A Program That Puts Inmates to Work Walks a Fine Line
IT'S Woodrow Ransonette's first job in 21 years. Sentenced to 5,005 years for kidnapping and extortion in the early 1970s, Mr. Ransonette enjoys his new job stamping air conditioning control valves. ``It's a lot better than just sitting in a cell doing nothing,'' he says.
Employed at the new Lockhart Work Program Facility, Ransonette is one of several hundred inmates across the country working under the Prison Industries Enhancement (PIE) program. Begun 14 years ago with seven pilot projects, work programs like the one in Lockhart are expanding rapidly. Within three years, prison officials believe that 32 states will be producing goods and services with inmate labor.
``Factories with fences,'' was how former Supreme Court Chief Justice Warren Burger, a proponent of the work programs, believed prisons should be operated. The PIE program, adjudicated by the Department of Justice and the American Correctional Association, allows companies to set up factories inside prison fences for little or no rent.
Currently operating in 23 states from Hawaii to Maine, prison industries are producing goods and services that range from telemarketing to turning out luxury limousines. All workers are volunteers and all earn at least minimum wage, from which they pay state and federal taxes, contribute to a victim restitution fund, and help pay for their room and board. The leftover money is then put into a savings account, from which inmates can send money to their families or use funds when they are released.
To avoid competing with private companies, prison inmates have traditionally been limited in the types of goods they produced. License plates and highway signs were usually made by inmates. But in 1979, Congress created the PIE program, which changed the laws governing inmate labor and allowed prison workers to produce goods that could be shipped across state lines.
``There should be more programs like this,'' says Brenda Youness, owner of Heart's Designs, a children's clothing manufacturer based in Kansas City, Mo., that has used prison workers since 1987. Ms. Youness, who employs 35 people at her regular factories, couldn't find workers who wanted to do embroidery. She now depends on 10 male inmates at the maximum-security Kansas Correctional Facility in Lansing, Kan., to sew embroidered patterns on her clothing.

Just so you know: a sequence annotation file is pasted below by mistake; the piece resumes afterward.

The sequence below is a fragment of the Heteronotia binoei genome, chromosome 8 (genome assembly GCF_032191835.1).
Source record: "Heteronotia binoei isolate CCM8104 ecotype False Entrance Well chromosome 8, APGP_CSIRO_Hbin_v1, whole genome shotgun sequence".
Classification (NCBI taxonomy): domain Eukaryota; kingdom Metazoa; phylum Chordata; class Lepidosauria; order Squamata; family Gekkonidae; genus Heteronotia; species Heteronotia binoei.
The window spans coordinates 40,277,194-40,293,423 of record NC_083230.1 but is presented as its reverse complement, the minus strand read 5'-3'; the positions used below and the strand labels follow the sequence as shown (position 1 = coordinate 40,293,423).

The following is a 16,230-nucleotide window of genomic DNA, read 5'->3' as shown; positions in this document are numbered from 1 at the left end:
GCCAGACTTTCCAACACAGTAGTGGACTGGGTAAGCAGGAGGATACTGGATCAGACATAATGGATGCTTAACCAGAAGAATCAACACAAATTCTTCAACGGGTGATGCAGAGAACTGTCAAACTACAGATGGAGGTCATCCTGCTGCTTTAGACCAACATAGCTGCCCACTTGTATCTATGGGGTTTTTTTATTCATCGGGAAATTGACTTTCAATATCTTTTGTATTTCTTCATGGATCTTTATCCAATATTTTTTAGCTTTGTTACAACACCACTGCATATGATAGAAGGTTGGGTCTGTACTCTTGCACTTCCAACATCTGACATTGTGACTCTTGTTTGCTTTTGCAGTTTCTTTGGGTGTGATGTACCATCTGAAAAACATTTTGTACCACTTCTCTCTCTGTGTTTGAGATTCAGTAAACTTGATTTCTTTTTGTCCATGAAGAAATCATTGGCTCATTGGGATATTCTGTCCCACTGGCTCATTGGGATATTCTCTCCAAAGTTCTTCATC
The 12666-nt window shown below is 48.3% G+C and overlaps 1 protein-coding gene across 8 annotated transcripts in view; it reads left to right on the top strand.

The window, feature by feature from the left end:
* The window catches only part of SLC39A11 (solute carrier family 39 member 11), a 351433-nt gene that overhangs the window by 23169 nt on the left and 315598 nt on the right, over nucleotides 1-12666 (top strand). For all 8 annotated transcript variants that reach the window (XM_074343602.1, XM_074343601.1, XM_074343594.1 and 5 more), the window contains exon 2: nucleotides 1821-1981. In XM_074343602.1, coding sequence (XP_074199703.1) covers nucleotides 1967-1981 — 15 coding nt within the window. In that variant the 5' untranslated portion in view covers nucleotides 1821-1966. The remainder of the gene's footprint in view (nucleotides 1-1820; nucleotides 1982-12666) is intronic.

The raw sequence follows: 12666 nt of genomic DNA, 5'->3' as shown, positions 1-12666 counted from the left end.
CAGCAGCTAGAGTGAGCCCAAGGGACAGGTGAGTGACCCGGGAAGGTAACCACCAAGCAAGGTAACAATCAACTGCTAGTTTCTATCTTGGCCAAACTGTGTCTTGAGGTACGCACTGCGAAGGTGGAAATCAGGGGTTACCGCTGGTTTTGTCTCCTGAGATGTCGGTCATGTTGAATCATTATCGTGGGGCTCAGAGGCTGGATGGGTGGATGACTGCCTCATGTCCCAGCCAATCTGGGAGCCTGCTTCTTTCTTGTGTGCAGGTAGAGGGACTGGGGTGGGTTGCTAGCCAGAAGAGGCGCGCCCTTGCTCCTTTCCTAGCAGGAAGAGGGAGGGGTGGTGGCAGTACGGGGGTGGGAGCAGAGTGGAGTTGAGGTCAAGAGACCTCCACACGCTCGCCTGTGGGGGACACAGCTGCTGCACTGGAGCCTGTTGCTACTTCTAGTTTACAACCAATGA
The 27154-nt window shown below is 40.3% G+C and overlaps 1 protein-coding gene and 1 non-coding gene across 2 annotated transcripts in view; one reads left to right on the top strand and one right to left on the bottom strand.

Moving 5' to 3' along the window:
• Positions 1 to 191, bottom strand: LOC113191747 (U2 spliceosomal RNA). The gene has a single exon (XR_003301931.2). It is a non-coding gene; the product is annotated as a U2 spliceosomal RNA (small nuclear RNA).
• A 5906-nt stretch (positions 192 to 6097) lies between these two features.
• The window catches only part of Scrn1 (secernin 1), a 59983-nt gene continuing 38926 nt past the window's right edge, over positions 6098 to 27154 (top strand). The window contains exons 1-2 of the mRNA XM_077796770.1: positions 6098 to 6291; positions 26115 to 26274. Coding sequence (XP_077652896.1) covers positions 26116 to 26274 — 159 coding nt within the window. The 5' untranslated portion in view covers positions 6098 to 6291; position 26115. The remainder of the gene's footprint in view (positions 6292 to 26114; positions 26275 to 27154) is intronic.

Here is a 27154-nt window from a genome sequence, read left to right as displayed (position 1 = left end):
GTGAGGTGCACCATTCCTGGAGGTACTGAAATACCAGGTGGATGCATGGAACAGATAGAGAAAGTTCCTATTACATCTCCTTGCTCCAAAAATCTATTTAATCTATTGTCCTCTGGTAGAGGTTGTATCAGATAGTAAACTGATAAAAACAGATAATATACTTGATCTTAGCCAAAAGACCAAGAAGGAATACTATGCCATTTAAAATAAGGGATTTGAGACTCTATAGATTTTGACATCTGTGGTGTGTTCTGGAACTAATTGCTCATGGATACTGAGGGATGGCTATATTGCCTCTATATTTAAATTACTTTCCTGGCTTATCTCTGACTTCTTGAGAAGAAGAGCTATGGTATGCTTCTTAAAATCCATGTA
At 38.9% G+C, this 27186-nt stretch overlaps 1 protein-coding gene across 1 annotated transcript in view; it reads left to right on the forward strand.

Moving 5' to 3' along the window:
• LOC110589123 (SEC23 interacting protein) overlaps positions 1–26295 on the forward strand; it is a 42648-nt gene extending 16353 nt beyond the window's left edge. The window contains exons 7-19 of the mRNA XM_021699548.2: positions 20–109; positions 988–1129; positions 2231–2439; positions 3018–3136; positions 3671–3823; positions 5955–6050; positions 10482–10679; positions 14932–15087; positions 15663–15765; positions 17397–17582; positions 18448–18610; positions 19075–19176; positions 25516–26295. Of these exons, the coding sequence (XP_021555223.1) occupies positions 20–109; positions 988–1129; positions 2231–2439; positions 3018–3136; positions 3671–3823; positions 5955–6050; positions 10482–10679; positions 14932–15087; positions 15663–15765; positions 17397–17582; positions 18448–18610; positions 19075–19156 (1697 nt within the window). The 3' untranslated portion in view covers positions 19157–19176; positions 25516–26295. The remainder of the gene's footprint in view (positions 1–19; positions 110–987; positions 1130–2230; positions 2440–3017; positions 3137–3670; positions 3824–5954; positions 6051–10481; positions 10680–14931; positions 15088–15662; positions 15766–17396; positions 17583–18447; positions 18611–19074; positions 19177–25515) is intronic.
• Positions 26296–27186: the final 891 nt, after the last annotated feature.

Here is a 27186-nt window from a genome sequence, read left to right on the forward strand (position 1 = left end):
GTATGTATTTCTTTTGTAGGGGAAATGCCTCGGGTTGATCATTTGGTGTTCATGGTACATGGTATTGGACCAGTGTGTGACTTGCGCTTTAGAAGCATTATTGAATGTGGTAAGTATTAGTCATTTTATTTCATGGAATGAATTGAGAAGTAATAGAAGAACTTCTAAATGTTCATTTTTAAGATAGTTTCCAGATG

``We haven't had any problems. The guys are motivated by the fact that they love their jobs and they are really proud of what they do,'' Youness says.
Assistant Warden George Moore, an employee of Wackenhut Corrections Corporation, the private company running the Lockhart facility, says that prison-based industries must walk a fine line. ``We have to be careful that we don't compete unfairly with companies on the outside,'' Mr. Moore said. He adds that under the PIE program, companies must follow the same wage and worker-compensation laws that apply to regular workers.
Prison industry programs have been opposed by labor groups in several states, including California and Washington. While the new facility in Texas has not gained much attention from organized labor, Christopher Cook, spokesman for the Texas AFL-CIO, says the union is opposed to prison industry programs at a time when many Americans are out of work. ``Our trade laws result in sanctions when we find other countries using prison labor,'' Mr. Cook said. ``Why do we prohibit other countries from using prison labor when we are doing it ourselves?''
Despite criticisms, Moore says the work program benefits employers and inmates alike. ``Here, companies have a guaranteed work force. If someone is out sick, we have replacements trained and ready, so there is no down time for a company. Plus, there are no alcohol- or substance-abuse problems and they don't have to worry about inventory loss.''
The longer term goal of the PIE program is to reduce the recidivism rate, which may be the biggest threat to the integrity of the nation's prison system.
While Moore doesn't have any figures to show that prison industry programs will reduce recidivism, he believes that having a real job in prison gives inmates an edge. ``They will have references they can use when they are released,'' Moore says.